“Robinson’s score (for Frank Borzage’s ‘Seventh Heaven’) was a superbly crafted montage of leitmotifs: for the lovely heroine, string chords in the style of the ‘Moonlight’ interlude from Peter Grimes: for the power of fate, ominous bluesy music; and for war, cello chords and spiteful noises from the nether regions of the tenor sax. Robinson has the art of doing these things with perfect continuity.”
Nicholas Williams ‘The Independent’
Hi there, me and my friends were at the ‘Der Golem’ screening in Sheffield last week. We absolutely loved it and was wondering if there’s any way where we could listen to the score you played? Cheers Ben Mathews
Paul Robinson is a composer who has written in most contemporary genres, including Ballet, Orchestral, Film and Contemporary Chamber Music. His performing ensemble HarmonieBand have performed many of his scores to silent films in major Art Centres and Cinemas in the UK and Europe.
He has received several prizes for composition including a joint winner prize for the Tong Hasegawa Piano Duo competition, the Special Prize for the Luxembourg Sinfonietta International Composers Competition, a joint prize in the first Hilliard Ensemble Composers competition the Pierro Pezze Prize in the International composers competition 'Citta di Udine'
He has received numerous commissions from professional performing ensembles, including the Northern Sinfonia, Scottish Ballet, the Hilliard Ensemble and the London Schools Symphony Orchestra. His most recent commission is for a work for piano quartet, harp (Ensemble 360) and chorus (The Hepton Singers) premiered at Square Chapel Halifax in 2018 to celebrate the opening of the new refurbished Arts Centre. He teaches at the Royal College of Music, and Goldsmith’s College
Dai Pritchard is active as a clarinettist and saxophonist in both the jazz and classical worlds of music. He was an original member of Django Bates’ big band Loose Tubes and also plays with the Pasadena Roof Orchestra, the Quadraphonic Saxophone Quartet and Stephen Warbeck’s “The Kippers”. He works regularly in various productions for the Globe Theatre Company.
Connie is in her third year of studies at the Royal College of Music. Her tutors are Andriy Viytovich, Bryony Gibson-Cornish and Gabrielle Lester. She performs as principal violist in many of the Royal College Orchestras and recently won the Viola Prize there. She has taken part in many public masterclasses, notably with Lawrence Power, Maxim Rysanov, Antonello Farulli, Jennifer Stumm and Jerzy Kosmala. In March, Connie gave a successful recital to raise money for Sarcoma UK in which she raised £1400 and has plans to take the event further with a collaborative concert series.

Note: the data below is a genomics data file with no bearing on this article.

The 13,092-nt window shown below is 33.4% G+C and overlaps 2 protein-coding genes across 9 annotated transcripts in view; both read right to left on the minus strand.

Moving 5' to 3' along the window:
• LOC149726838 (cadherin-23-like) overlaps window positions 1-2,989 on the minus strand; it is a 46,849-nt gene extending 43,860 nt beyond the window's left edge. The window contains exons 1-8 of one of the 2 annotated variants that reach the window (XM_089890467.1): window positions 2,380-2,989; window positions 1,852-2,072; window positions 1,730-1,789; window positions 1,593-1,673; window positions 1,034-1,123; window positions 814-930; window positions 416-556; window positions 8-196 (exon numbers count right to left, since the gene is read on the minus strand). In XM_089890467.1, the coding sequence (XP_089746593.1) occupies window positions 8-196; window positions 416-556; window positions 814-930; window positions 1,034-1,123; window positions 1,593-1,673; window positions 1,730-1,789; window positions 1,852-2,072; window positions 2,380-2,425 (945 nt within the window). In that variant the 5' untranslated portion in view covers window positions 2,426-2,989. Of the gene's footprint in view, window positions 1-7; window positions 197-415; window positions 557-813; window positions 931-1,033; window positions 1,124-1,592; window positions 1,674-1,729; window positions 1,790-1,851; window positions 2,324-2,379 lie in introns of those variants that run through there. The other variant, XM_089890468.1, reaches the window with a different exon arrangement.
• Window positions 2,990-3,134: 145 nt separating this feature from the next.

Violist/violinist Geeta Nazareth is currently obtaining her BMus in viola at the Royal College of Music in London, where she is a RCM Foundation Scholar and Soirée d’Or Scholar. Previously, she has studied in her home country of Germany, as well as at the Konservatorium für Musik in Vienna, Austria. Her career grew further when she moved to New York City at the age of 15 to study at the Manhattan School of Music. After the culmination of her studies there, she became a founding member of the Salomé Chamber Ensemble, with which she performed with for 2 years. She then was a founding member of the Highline Chamber Ensemble, with which she still performs regularly today. Other performances during this period included multiple concerts with Music For Life International at Carnegie Hall and the World Youth Alliance Chamber Orchestra.
Since her arrival in London, she has made a debut solo performance at Queen Elizabeth Hall at the Southbank Centre, as well as her debut at Wigmore Hall with the Arcus Quartet. In addition to her modern viola/violin playing, she is also a founding member of the the baroque group Liturina Ensemble. She also has played as a pit musician on the West End.
Presently, Geeta performs regularly as a member of the Arcus Quartet, with an upcoming performance at Royal Albert Hall's Elgar Room, before they launch on their second UK Tour.
Paul Robinson’s vivid music used recurring melodic themes as a navigational aid to Cocteau’s twisty play.
To start: an ironic brittle triumphalism, as an artist works on a portrait of a woman. Then the painting’s mouth suddenly appears on his hand, and a statue of a woman comes to life. The artist splashes through a mirror to land in the ‘Hall of Theatrical Follies’ and the band swerve cheerfully from demented French coffee house dance music, via a folksy snake - charming arabesque, to a grieving tango.
Robinson’s musical imagination also encompasses echoes of minimalism, with a rapid tenor piano riff underpinning wailing saxophones and more abstract, atonal effects, for the appearance of an angel. The film’s ending, with the statues ambivalence towards immortality, was matched by a wide open suspended chord, over which a glockenspiel line slowly faded from the ear, as a dream fades upon waking.” Stephen Poole The Independent'